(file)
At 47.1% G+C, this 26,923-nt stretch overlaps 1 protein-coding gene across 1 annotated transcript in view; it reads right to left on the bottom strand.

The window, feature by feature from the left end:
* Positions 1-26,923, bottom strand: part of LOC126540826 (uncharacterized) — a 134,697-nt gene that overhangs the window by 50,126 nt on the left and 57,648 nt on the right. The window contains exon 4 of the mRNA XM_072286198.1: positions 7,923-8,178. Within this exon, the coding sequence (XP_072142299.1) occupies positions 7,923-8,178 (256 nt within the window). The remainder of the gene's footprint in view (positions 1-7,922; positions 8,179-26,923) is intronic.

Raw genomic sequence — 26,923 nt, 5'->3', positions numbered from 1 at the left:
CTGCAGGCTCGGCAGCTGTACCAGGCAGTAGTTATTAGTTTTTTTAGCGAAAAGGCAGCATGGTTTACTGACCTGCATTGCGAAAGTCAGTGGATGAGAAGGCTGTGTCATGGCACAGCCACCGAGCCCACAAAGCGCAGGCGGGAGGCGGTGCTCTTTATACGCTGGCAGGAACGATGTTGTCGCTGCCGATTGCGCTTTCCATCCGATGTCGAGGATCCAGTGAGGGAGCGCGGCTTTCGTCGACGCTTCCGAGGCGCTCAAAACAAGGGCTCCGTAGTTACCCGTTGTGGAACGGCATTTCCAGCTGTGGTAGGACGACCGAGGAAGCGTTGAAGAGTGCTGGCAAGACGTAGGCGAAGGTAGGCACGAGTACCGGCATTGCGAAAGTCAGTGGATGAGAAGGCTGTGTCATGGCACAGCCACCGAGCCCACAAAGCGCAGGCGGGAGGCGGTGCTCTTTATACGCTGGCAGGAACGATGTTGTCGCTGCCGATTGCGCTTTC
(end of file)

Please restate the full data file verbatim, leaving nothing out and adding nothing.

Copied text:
At 47.1% G+C, this 26,923-nt stretch overlaps 1 protein-coding gene across 1 annotated transcript in view; it reads right to left on the bottom strand.

The window, feature by feature from the left end:
* Positions 1-26,923, bottom strand: part of LOC126540826 (uncharacterized) — a 134,697-nt gene that overhangs the window by 50,126 nt on the left and 57,648 nt on the right. The window contains exon 4 of the mRNA XM_072286198.1: positions 7,923-8,178. Within this exon, the coding sequence (XP_072142299.1) occupies positions 7,923-8,178 (256 nt within the window). The remainder of the gene's footprint in view (positions 1-7,922; positions 8,179-26,923) is intronic.

Raw genomic sequence — 26,923 nt, 5'->3', positions numbered from 1 at the left:
CTGCAGGCTCGGCAGCTGTACCAGGCAGTAGTTATTAGTTTTTTTAGCGAAAAGGCAGCATGGTTTACTGACCTGCATTGCGAAAGTCAGTGGATGAGAAGGCTGTGTCATGGCACAGCCACCGAGCCCACAAAGCGCAGGCGGGAGGCGGTGCTCTTTATACGCTGGCAGGAACGATGTTGTCGCTGCCGATTGCGCTTTCCATCCGATGTCGAGGATCCAGTGAGGGAGCGCGGCTTTCGTCGACGCTTCCGAGGCGCTCAAAACAAGGGCTCCGTAGTTACCCGTTGTGGAACGGCATTTCCAGCTGTGGTAGGACGACCGAGGAAGCGTTGAAGAGTGCTGGCAAGACGTAGGCGAAGGTAGGCACGAGTACCGGCATTGCGAAAGTCAGTGGATGAGAAGGCTGTGTCATGGCACAGCCACCGAGCCCACAAAGCGCAGGCGGGAGGCGGTGCTCTTTATACGCTGGCAGGAACGATGTTGTCGCTGCCGATTGCGCTTTC